Gbah Eugene and the Ziglibitiens

A quick post for today, mainly because I do not have much information on this record or the band, plus it has been a long week!

Gbah Eugene with backing from the band Ziglibitiens has recorded this single on the large Ivory Coast label, Badmos. The band seem to have been named after the huge African hit Ziglibitien by Ivory Coast’s most popular musician Ernesto Djedje.

Today’s selection is the A side Ayamtchere. It is a great upbeat track complete with joyous vocals, lovely horns and a swirling organ.

Have a nice weekend!

Ayamtchere

Record details:
Gbah Eugene Et Les Ziglibitiens – Ayamtchere  / Nin Poa Ninhe (197?) – Badmos (BB 244)

ivory1 ivory2 ivory3 ivory4

Advertisements

Priceless Love

Staying in Mali and Ivory Coast today. Leon Keita released two LPs, both untitled. The first record, showing Keita sitting cross-legged and bordered in turquoise, came out in 1978 and featured vocals of Salif Keita on a couple of tracks. A year or two later, so we are looking at late 70’s, his second and arguably stronger album was released, showing Leon framed in purple standing, flashing a peace sign. Both records were released on Leon Keita’s own Ivory Coast based, Disco-Papa label, which also released records by Pierre Antoine and Kambou Clement.

The selection from today, L’amour Ne S’achete Pas, “Love Cannot be Bought”, starts as typical Madingo music, in the Griot traditional of this region, but then descends into pure Afro Funk with trumpets, and an amazing organ solo. The effect is jaw dropping and a total departure from how the song started.

[audio http://k003.kiwi6.com/hotlink/zwr9j816vv/leon.mp3]L’amour Ne S’achete Pas

Record Details:
Leon Keïta – Untitled (197?) – Papa-Disco (Disco 018)

Leon1 leon2leon3leon4

A Little Bit of Sunshine

Mali has been in the news recently for all the wrong reasons. The internal conflict is tearing the country apart, with approximately half a million people displaced according to the latest United Nations estimates. With elections set for a couple of months times hopefully relative stability will be restored or at least an end to fighting and reported human rights abuses, but things do not look great.

In these troubled times it is important to focus on what makes Mali great; namely the music, which is some of the best in the world. Today’s selection is a slice of Malian disco from the early 1980’s by the International Soleil Band. The great guitarist Sarati Diabaté “dit Vieux” is credited as being the band leader and the organ is played by Ivory Coast musician Houon Pierre, who also produced and was responsible for the sound engineering on several Badmos releases.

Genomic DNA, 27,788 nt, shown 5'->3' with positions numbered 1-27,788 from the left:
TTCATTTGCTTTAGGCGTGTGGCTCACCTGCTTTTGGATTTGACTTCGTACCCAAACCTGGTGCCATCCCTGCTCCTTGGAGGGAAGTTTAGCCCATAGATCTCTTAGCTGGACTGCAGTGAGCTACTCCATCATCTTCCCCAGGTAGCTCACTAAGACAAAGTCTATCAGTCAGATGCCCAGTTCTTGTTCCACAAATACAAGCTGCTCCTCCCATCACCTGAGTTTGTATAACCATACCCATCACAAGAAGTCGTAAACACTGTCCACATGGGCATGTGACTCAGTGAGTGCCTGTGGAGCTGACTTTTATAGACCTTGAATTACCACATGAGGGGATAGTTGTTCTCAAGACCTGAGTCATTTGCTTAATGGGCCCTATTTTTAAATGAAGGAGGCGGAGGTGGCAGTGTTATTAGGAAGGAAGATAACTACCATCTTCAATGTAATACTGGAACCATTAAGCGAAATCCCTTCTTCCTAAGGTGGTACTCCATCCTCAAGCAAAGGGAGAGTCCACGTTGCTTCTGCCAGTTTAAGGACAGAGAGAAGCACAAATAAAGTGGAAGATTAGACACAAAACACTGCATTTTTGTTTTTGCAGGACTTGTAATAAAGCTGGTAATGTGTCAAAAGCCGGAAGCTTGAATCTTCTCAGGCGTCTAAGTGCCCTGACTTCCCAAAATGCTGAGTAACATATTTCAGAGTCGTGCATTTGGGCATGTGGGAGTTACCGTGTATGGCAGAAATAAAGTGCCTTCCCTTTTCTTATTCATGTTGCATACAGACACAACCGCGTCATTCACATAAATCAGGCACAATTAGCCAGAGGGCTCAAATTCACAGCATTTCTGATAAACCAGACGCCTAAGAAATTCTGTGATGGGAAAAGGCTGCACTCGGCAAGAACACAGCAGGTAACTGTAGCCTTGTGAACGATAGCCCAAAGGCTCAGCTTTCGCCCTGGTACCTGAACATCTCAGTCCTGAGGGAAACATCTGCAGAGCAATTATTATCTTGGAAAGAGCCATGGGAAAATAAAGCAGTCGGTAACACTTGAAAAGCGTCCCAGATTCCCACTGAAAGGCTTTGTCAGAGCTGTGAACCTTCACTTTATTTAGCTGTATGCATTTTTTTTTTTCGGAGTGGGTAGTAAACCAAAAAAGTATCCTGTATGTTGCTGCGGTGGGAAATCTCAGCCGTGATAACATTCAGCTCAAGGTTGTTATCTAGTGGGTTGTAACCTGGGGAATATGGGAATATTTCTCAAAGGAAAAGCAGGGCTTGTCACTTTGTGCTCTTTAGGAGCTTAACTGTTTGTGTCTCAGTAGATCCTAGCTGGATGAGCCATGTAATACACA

Houon Pierre

His organ solo on today’s track Ta Lassa, is spiritual, and I urge you all to get to your knees if you can stop dancing! Diabaté’s beautiful guitar is just incredible and with the deep vocals the song explodes, not letting go, sending waves of shivers down the spine.

Help me God!

Ta Lassa

Record Details:
International Soleil Band – International Soleil Band (1983) – West Africa Music (WAM) (793.016)
soliel1 Soleil2 Soleil3 Soleil4

Going International

Today I have decided to stay in Mali and with the same band(s), as their influence is huge and warrants further coverage. It is only now that I am starting to see the staggering amount of artists and bands that have come out of this extended musical family.

Les Ambassadeurs were rivaling the Rail Band as the biggest group in Mali in the 1970s, and to decide the title a battle of the bands concert was organised in 1974. Both bands had to write a song to perform at the gig to decide the most popular group. However, it was all in vain as a draw was agreed upon on the day.

Economic problems in Mali meant that Les Ambassadeurs relocated to Abidjan, Ivory Coast, from 1978 and became Les Ambassadeurs Internationaux. The band’s popularity continued to grow and they moved onto Paris in the early to mid 1980s becoming one of the most popular international African bands.

Today’s selection is from their early 80s album, on an Ivory Coast label, released around the same time that Salif Keita left the band for a solo career in Paris, to be replaced by Sorry Bamba. The western influence of Jazz and Funk are clear in today’s track, Wassalloun Foli, but the percussion and Keita’s vocals root it firmly in Africa. Strangely there is no mention of Kanté Manfila on the record but he was, to my knowledge, still the band’s leader despite the rivalry with Keita.

For detailed information on Les Ambassadeurs and Rail Band‘s connections please see the valuable resource here.

Record Details:

Les Ambassadeurs Internationaux – Djougouya (1982?) – AS Records (AS 008)

amb1 amb2 amb3 amb4